The featherweight king is 13-0 under the Zuffa banner including wins over the likes of Chad Mendes, Chan Sung Jung, Urijah Faber, Cub Swanson, Kenny Florian, and Frankie Edgar. He’s fast, powerful, and has solid stand-up. With a move to 155 pounds likely on the horizon, Aldo could end up in the #1 spot before long depending on the type of success he finds in a division populated with larger competitors. After winning 31 straight fights including eight in the UFC/WEC it’s hard to argue against White’s decision to include Barao in the bunch. The interim bantamweight champ is coming off an impressive finish of Eddie Wineland, blasting the top contender with a spinning kick to the face before sealing the deal with some follow-up fists on the ground. However, while the 26-year old’s striking is among the best out there, he’s arguably a bit better on the ground and has submitted game adversaries like Brad Pickett/Michael McDonald inside the Octagon. If St-Pierre was able to finish foes with consistency he’d undoubtedly hold the top spot on White’s list. Still, despite St-Pierre’s penchant for putting opponents on the mat and keeping them there while attacking en route to a decision, “Rush” has ruled the welterweight division for nearly a decade. He’s also the longest tenured UFC champion, holding the belt for more than five years while racking up wins over opponents including Josh Koscheck, Jon Fitch, B.J. Penn, Jake Shields, Carlos Condit, and Nick Diaz. Silva held the top slot on most pound-for-pound lists for a long time and would still be there today most likely were it not for his stumble against Chris Weidman in July. Regardless, Silva’s knockout loss is the only blemish on the Brazilian’s brilliant run in the Octagon and far from an indictment on his overall ability. “The Spider” had won sixteen straight scraps in the infamous eight-sided cage prior to the defeat, laying claim to two of the company’s most prestigious records along the way (most consecutive wins in the UFC, most consecutive title-defenses). “Bones” could easily be 20-0 had his bout with Matt Hamill been refereed a bit differently. While the disqualification loss he suffered in the scrap may be sketchy, there’s no question surrounding Jones’ status as the top 205er on the roster and arguably the greatest champion the division has ever seen. He’s sliced through Top 10 competition like a samurai sword through butter, is almost impossible to take down, and has the ability to beat an opponent in almost any position. Like the rest of the fighters making White’s cut, Jones is a one-in-a-generation talent with a spot in the Hall of Fame all but guaranteed despite his run in the ring being far from over.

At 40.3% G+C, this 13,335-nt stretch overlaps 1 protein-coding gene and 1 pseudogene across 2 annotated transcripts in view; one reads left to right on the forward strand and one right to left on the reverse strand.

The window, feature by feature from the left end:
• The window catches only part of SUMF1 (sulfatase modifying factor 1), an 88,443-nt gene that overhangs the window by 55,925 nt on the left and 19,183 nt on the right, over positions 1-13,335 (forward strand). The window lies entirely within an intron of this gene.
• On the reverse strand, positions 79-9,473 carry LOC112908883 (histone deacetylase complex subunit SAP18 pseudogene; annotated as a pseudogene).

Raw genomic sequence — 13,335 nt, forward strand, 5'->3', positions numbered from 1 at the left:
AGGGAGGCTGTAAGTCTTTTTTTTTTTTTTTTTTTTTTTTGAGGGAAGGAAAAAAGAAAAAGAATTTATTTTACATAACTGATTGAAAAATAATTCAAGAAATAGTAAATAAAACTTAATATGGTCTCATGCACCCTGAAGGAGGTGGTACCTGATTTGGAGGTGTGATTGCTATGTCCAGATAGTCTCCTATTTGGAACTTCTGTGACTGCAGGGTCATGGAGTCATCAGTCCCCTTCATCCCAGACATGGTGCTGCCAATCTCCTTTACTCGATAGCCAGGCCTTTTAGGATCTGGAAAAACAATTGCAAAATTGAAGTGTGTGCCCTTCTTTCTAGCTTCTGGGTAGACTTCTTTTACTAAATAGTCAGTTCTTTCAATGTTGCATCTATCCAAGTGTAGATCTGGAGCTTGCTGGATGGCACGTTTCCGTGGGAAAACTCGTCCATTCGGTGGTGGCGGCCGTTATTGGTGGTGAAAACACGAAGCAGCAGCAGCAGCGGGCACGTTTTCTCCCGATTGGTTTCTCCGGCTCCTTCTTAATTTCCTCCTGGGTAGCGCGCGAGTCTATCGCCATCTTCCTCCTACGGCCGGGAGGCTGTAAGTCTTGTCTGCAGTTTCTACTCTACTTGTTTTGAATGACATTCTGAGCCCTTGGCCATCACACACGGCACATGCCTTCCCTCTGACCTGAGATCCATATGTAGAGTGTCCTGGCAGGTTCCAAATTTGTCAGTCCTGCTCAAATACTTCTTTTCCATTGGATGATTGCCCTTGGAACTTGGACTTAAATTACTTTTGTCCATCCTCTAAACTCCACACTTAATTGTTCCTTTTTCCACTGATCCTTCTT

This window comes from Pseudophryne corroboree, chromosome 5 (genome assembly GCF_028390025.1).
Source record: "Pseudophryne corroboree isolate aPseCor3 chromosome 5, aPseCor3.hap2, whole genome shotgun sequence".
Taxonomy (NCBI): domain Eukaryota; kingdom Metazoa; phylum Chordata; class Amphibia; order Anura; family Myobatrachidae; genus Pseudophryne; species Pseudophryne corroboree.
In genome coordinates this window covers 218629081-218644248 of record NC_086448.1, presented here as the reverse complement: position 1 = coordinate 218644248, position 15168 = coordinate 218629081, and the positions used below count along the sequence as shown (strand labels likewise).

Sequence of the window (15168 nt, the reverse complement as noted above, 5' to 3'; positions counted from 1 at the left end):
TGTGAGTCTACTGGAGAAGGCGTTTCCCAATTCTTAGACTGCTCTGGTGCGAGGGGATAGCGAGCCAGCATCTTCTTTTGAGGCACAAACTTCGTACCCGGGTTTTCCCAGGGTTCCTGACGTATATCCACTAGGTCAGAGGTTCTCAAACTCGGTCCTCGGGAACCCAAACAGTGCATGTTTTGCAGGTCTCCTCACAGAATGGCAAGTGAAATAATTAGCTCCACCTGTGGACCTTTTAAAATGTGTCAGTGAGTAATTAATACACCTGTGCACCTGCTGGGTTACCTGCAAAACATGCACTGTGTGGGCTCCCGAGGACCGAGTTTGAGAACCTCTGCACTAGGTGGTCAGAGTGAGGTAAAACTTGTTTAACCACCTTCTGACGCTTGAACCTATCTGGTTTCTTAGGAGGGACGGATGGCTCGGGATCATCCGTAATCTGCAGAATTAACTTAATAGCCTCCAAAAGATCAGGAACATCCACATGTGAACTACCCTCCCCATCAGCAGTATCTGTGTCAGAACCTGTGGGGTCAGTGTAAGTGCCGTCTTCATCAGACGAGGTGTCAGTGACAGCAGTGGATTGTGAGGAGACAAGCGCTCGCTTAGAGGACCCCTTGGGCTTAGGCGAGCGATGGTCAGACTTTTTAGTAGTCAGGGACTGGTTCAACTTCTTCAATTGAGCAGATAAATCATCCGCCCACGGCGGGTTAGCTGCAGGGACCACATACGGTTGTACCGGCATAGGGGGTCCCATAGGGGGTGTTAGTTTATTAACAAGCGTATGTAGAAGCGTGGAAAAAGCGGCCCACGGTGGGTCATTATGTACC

Everyone has their own opinions when it comes to rankings, especially when it comes producing a rundown of the best pound-for-pound pugilists in Mixed Martial Arts. After all, there is no real way to prove P4P status, making the category far more subjective than might be the case when determining the Top 5 of a particular division.
recently offered up his take on the matter, offering up a list filled with some of the sport’s elite athletes albeit not in the order many might expect. (Photos by USA Today Sports Images) UFC President Dana White